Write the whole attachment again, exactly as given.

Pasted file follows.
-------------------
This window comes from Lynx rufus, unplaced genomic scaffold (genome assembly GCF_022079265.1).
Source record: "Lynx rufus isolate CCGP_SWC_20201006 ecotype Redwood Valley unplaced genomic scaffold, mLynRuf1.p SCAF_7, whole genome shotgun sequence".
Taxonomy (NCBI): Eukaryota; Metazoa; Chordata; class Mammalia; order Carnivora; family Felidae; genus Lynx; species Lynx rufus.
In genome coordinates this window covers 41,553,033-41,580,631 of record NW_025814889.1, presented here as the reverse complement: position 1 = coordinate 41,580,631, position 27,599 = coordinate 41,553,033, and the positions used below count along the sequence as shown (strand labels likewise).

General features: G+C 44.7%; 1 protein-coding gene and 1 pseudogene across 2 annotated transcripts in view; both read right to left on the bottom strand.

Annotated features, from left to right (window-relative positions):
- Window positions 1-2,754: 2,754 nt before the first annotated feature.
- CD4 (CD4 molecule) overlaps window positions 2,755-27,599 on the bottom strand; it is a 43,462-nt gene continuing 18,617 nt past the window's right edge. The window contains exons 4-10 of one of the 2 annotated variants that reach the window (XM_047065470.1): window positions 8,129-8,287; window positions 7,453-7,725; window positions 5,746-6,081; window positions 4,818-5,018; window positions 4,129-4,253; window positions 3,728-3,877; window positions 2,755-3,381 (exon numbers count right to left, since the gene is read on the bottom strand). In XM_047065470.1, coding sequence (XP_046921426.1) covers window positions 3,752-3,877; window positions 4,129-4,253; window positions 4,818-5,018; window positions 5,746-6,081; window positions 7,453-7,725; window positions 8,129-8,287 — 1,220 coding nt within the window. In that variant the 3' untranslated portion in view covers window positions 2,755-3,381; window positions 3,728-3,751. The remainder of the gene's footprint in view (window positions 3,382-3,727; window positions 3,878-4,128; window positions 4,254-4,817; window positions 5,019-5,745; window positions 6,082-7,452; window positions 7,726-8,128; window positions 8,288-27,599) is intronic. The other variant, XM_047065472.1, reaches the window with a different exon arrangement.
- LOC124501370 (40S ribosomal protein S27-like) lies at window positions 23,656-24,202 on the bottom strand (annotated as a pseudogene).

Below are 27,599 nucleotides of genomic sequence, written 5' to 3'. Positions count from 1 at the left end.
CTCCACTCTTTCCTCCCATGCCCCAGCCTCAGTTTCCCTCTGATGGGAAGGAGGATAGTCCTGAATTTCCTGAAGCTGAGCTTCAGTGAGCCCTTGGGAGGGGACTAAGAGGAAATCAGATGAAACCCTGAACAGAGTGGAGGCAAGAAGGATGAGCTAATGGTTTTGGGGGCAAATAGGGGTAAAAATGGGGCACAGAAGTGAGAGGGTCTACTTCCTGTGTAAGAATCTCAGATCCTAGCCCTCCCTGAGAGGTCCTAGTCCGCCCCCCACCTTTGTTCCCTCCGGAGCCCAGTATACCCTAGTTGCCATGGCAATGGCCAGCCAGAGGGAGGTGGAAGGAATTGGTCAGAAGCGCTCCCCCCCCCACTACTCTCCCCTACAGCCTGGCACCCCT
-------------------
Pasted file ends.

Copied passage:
This window comes from Lynx rufus, unplaced genomic scaffold (genome assembly GCF_022079265.1).
Source record: "Lynx rufus isolate CCGP_SWC_20201006 ecotype Redwood Valley unplaced genomic scaffold, mLynRuf1.p SCAF_7, whole genome shotgun sequence".
Taxonomy (NCBI): Eukaryota; Metazoa; Chordata; class Mammalia; order Carnivora; family Felidae; genus Lynx; species Lynx rufus.
In genome coordinates this window covers 41,553,033-41,580,631 of record NW_025814889.1, presented here as the reverse complement: position 1 = coordinate 41,580,631, position 27,599 = coordinate 41,553,033, and the positions used below count along the sequence as shown (strand labels likewise).

General features: G+C 44.7%; 1 protein-coding gene and 1 pseudogene across 2 annotated transcripts in view; both read right to left on the bottom strand.

Annotated features, from left to right (window-relative positions):
- Window positions 1-2,754: 2,754 nt before the first annotated feature.
- CD4 (CD4 molecule) overlaps window positions 2,755-27,599 on the bottom strand; it is a 43,462-nt gene continuing 18,617 nt past the window's right edge. The window contains exons 4-10 of one of the 2 annotated variants that reach the window (XM_047065470.1): window positions 8,129-8,287; window positions 7,453-7,725; window positions 5,746-6,081; window positions 4,818-5,018; window positions 4,129-4,253; window positions 3,728-3,877; window positions 2,755-3,381 (exon numbers count right to left, since the gene is read on the bottom strand). In XM_047065470.1, coding sequence (XP_046921426.1) covers window positions 3,752-3,877; window positions 4,129-4,253; window positions 4,818-5,018; window positions 5,746-6,081; window positions 7,453-7,725; window positions 8,129-8,287 — 1,220 coding nt within the window. In that variant the 3' untranslated portion in view covers window positions 2,755-3,381; window positions 3,728-3,751. The remainder of the gene's footprint in view (window positions 3,382-3,727; window positions 3,878-4,128; window positions 4,254-4,817; window positions 5,019-5,745; window positions 6,082-7,452; window positions 7,726-8,128; window positions 8,288-27,599) is intronic. The other variant, XM_047065472.1, reaches the window with a different exon arrangement.
- LOC124501370 (40S ribosomal protein S27-like) lies at window positions 23,656-24,202 on the bottom strand (annotated as a pseudogene).

Below are 27,599 nucleotides of genomic sequence, written 5' to 3'. Positions count from 1 at the left end.
CTCCACTCTTTCCTCCCATGCCCCAGCCTCAGTTTCCCTCTGATGGGAAGGAGGATAGTCCTGAATTTCCTGAAGCTGAGCTTCAGTGAGCCCTTGGGAGGGGACTAAGAGGAAATCAGATGAAACCCTGAACAGAGTGGAGGCAAGAAGGATGAGCTAATGGTTTTGGGGGCAAATAGGGGTAAAAATGGGGCACAGAAGTGAGAGGGTCTACTTCCTGTGTAAGAATCTCAGATCCTAGCCCTCCCTGAGAGGTCCTAGTCCGCCCCCCACCTTTGTTCCCTCCGGAGCCCAGTATACCCTAGTTGCCATGGCAATGGCCAGCCAGAGGGAGGTGGAAGGAATTGGTCAGAAGCGCTCCCCCCCCCACTACTCTCCCCTACAGCCTGGCACCCCT